Montana lawmakers advanced a bill Tuesday lifting the prohibition on collecting bighorn sheep horns.
State law currently bars the public from picking up bighorn sheep horns found in the wild, even if those animals died from natural causes. The horns can be highly valuable and the current prohibition has been in place in part to discourage poaching sheep and claiming they were found dead. All bighorn sheep legally harvested by hunters must be “plugged” with a seal from the state.
Sen. Mike Lang, R-Malta, brought Senate Bill 344 allowing the collection of horns from sheep found dead of natural causes, and require Montana Fish, Wildlife & Parks to plug them. Lang told the Senate Fish and Game Committee he believes fines levied for horns collected illegally – up to $30,000 for a large ram – provide a sufficient deterrent.
“We’re not going to be able to stop the bad apples,” he said when it comes to poaching, adding that the SB 344 is intended to “try not to penalize the people that do things the right way.”
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The law does contain some restrictions on picking up horns. State parks would be off limits and any horns picked up could not be sold or bartered. There would be a permit created for transferring ownership of the horns in a situation such as the death of the owner.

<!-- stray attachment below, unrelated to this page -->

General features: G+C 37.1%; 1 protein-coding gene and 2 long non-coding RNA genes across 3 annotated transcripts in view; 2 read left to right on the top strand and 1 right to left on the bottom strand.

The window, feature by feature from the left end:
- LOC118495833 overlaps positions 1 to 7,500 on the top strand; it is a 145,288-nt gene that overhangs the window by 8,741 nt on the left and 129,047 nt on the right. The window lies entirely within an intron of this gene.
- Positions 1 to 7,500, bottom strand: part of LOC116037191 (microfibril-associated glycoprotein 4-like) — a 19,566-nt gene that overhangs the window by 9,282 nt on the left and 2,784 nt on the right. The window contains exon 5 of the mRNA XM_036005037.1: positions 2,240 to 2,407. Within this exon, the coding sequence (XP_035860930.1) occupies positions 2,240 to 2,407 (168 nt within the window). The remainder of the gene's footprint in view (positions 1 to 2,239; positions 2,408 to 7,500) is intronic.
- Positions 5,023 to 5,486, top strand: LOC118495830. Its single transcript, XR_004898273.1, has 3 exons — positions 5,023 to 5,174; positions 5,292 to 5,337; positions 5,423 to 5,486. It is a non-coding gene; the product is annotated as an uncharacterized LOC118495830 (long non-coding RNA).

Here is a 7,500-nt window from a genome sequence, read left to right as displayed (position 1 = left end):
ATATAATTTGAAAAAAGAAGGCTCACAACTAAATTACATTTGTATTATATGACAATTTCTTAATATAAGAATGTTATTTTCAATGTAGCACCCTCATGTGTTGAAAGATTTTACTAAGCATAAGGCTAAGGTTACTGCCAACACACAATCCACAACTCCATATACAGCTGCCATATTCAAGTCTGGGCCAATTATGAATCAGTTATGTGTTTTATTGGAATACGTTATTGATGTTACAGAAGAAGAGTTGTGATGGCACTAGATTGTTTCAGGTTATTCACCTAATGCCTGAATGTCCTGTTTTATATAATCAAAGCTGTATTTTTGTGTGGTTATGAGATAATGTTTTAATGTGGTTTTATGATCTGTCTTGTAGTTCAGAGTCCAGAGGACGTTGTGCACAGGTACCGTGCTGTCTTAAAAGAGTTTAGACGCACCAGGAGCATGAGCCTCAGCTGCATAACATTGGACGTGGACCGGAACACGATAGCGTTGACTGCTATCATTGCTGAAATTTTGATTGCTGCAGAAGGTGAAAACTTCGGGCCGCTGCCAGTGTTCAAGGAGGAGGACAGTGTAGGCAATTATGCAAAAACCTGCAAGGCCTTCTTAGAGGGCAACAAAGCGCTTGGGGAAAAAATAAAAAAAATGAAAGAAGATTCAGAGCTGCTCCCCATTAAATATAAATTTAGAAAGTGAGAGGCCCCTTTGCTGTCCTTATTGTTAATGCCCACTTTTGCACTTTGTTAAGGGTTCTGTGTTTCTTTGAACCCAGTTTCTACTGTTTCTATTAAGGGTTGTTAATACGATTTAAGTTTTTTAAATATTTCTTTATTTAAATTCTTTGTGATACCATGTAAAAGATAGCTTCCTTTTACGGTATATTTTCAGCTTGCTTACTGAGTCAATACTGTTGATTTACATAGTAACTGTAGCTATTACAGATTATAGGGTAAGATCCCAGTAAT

“We don’t want to create a money market,” FWP Enforcement Chief Dave Loewen said in an interview. Loewen testified on the bill as an informational witness, and told the committee FWP believes it is enforceable. He also said game wardens would use discretion when it comes to those ignorant of the plugging requirement.
The Montana Wildlife Federation’s Nick Gevock was the only witness testifying on the bill, saying in support that it was a well-developed bill that brings bighorn sheep in line with regulations on picking up horns or antlers from other animals.
SB 344 passed the committee on a vote of 8-2.
A message left with the Montana Wild Sheep Foundation was not returned in time for this story.